How many survivors died on the anniversary of the sinking?

David M. Brown

Former Member
I have have noticed that several survivors later died on the anniversary of the sinking. (The only one I can recall offhand is Selma Asplund, the mother of one of the three living survivors and the only one in the US, who died on the 51st anniversary.) The phenomenon of people delaying death temporarily in order to reach a significant anniversary or date is fairly well established. This happened around Jan. 1, 2000, for example. It might have happened to the Titanic survivors, too. Has anyone enumerated how many survivors died on April 14 or 15 in later years, or if not is there any easy way of generating that information?
 
The Passenger and Crew Lists will have the dates that the survivors passed on.

I do know that Millvina Dean's brother, Bertram Dean, died on April 14, 1992, from complications of pneumonia. Many Listmembers will remember the picture of him and Eva Hart in one of the National Geographic issues.
 
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I found another listing, which I mentioned on a Passenger Research thread:
April 14, 1944: (First Class Passenger) Marian Thayer died at age 71.
 
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David remarked: "people delaying death temporarily in order to reach a significant anniversary or date is fairly established." It may be worth noting that succumbing remarkably close to one also is. Crewman Albert Edward Horswill died exactly one week before the 50th anniversary.
 
The mind is a powerful thing. I would say iti's possible for someone who is ill or dying around the anniversary of soemthing like Titanic to hang on until that moment and then just let go. Especially, if they feel they should have died on that date. It can depend a lot on how strong someone is. My Grandmother was given about four hours and even though she was comatose, she hung on for 9 days. Shocked everyone. She was very strong willed. (A side note that on the ninth dady my mom and her brother were holding her hands and told her it was okay to leave them) Just a thought on this. April 14-15 would surely have had a profound effect on these people. Especially, in representation of death.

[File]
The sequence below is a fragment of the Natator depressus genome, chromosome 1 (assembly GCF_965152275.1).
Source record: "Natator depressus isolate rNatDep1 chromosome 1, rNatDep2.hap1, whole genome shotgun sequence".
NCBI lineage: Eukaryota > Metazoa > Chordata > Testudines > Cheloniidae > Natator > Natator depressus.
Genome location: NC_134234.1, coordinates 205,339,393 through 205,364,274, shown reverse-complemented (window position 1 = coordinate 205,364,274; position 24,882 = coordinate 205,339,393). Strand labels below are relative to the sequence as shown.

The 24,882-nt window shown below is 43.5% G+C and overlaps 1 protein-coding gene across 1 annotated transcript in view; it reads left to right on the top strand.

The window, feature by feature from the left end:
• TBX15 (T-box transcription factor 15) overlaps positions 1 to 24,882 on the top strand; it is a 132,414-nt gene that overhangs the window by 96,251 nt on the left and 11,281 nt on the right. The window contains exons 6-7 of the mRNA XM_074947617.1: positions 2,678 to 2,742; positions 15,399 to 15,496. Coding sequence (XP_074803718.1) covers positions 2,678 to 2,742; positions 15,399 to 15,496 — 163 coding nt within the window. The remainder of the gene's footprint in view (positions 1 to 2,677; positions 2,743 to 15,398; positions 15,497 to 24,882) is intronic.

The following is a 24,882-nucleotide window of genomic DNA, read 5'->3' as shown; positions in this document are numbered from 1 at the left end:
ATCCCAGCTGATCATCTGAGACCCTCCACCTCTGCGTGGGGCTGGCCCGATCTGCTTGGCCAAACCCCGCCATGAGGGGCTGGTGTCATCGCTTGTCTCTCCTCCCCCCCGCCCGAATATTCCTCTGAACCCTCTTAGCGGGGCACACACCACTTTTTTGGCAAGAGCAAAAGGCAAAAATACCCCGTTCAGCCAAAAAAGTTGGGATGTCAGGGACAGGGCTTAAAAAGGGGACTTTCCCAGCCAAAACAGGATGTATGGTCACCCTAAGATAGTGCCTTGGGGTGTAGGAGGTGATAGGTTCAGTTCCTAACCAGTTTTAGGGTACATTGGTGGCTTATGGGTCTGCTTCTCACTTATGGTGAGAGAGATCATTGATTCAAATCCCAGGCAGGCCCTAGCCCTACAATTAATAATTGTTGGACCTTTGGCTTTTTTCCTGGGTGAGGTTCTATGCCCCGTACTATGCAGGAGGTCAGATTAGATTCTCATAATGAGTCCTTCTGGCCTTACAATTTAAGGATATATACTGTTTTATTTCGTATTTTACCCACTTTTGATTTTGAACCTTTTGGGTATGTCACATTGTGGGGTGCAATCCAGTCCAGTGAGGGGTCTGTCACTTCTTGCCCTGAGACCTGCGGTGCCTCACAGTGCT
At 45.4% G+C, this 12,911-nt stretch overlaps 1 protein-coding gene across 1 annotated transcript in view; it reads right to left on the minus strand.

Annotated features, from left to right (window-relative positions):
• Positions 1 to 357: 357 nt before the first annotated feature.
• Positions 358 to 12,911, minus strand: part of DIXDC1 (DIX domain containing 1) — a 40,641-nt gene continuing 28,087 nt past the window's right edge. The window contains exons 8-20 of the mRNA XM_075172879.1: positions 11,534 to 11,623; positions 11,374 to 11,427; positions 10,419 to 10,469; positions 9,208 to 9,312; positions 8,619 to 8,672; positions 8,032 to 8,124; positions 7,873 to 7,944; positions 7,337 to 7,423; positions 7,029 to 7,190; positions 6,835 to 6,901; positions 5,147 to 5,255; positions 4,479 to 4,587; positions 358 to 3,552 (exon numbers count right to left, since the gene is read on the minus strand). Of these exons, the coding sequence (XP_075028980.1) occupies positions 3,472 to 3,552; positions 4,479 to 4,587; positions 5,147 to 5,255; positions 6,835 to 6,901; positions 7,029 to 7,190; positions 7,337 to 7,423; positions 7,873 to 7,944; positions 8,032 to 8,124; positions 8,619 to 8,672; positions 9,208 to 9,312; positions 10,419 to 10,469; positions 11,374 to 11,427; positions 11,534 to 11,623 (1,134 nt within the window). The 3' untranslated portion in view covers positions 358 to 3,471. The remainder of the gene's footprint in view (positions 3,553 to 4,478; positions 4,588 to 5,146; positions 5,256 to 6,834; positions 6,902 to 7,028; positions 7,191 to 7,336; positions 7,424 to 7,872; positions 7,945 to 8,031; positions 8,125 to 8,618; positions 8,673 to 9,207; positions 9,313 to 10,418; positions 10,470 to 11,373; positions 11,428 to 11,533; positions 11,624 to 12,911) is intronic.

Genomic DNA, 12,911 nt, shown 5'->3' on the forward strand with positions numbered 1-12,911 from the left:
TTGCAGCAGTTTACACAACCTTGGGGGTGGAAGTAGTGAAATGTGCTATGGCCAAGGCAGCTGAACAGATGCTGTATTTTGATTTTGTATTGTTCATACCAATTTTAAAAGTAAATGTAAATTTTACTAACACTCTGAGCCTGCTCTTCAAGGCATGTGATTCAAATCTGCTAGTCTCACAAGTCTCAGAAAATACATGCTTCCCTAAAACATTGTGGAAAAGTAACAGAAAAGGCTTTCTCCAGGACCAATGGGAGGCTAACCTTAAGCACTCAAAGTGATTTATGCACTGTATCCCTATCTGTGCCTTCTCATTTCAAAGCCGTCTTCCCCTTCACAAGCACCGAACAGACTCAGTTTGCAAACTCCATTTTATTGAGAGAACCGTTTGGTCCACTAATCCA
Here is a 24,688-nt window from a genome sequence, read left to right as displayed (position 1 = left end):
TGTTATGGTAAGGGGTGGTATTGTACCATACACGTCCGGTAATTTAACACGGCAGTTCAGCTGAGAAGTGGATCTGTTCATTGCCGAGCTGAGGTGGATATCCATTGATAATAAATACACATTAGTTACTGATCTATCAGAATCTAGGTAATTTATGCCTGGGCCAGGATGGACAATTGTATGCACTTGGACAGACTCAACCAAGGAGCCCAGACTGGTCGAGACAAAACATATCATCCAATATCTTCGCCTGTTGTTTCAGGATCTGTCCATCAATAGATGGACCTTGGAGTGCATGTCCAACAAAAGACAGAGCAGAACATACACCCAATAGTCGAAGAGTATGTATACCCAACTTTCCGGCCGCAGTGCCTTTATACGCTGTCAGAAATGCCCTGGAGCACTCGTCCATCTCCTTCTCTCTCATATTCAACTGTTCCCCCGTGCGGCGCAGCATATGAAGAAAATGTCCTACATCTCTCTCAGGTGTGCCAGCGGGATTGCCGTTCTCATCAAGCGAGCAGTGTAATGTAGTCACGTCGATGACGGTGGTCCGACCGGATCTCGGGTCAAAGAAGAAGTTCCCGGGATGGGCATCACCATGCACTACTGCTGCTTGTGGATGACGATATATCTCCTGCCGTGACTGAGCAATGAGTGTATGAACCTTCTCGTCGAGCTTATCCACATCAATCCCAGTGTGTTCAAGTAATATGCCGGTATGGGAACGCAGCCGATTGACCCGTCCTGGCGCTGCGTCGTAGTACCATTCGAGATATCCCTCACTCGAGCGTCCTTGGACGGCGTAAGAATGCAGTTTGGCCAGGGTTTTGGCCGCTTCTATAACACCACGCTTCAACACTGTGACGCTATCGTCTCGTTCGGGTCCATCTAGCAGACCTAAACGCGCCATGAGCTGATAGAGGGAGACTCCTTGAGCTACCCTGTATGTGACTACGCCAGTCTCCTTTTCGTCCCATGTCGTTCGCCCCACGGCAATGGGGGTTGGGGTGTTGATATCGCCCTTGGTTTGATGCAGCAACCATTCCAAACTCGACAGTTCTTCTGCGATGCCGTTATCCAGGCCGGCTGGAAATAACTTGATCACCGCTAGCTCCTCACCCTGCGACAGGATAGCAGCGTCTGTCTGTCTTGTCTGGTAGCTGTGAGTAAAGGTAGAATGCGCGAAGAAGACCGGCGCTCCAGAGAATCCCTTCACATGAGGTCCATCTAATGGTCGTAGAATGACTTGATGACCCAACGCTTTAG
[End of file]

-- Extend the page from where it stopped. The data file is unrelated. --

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>>April 14-15 would surely have had a profound effect on these people. Especially, in representation of death.<<

I don't think some of them remembered it, if they were in a very 'fragile' state, and would April 14-15 really have such a profound impact? Maybe they had more important days to die on, say their birthdays etc., unless they have no choice and they were like 'only 1 week to live'.
 
I know, if they had no time.....
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N Alison

Member
I'd imagine for someone who lost family on the ship the days April 14-15 would have a strong impact on them. Here is another: Selma Asplund died April 15, 1964 on the 52nd anniversary. She lost her husband and three of her five children.
 
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I can see this thread hasn't been touched upon for a few years but I'm assuming many who posted on here are still active members. Samuel James Rule who was a crew member, died exactly 3 years after the disaster on April 15th 1915. He apparently suffered from mental illness in his few years of life after the disaster. Very likely post traumatic stress.
 
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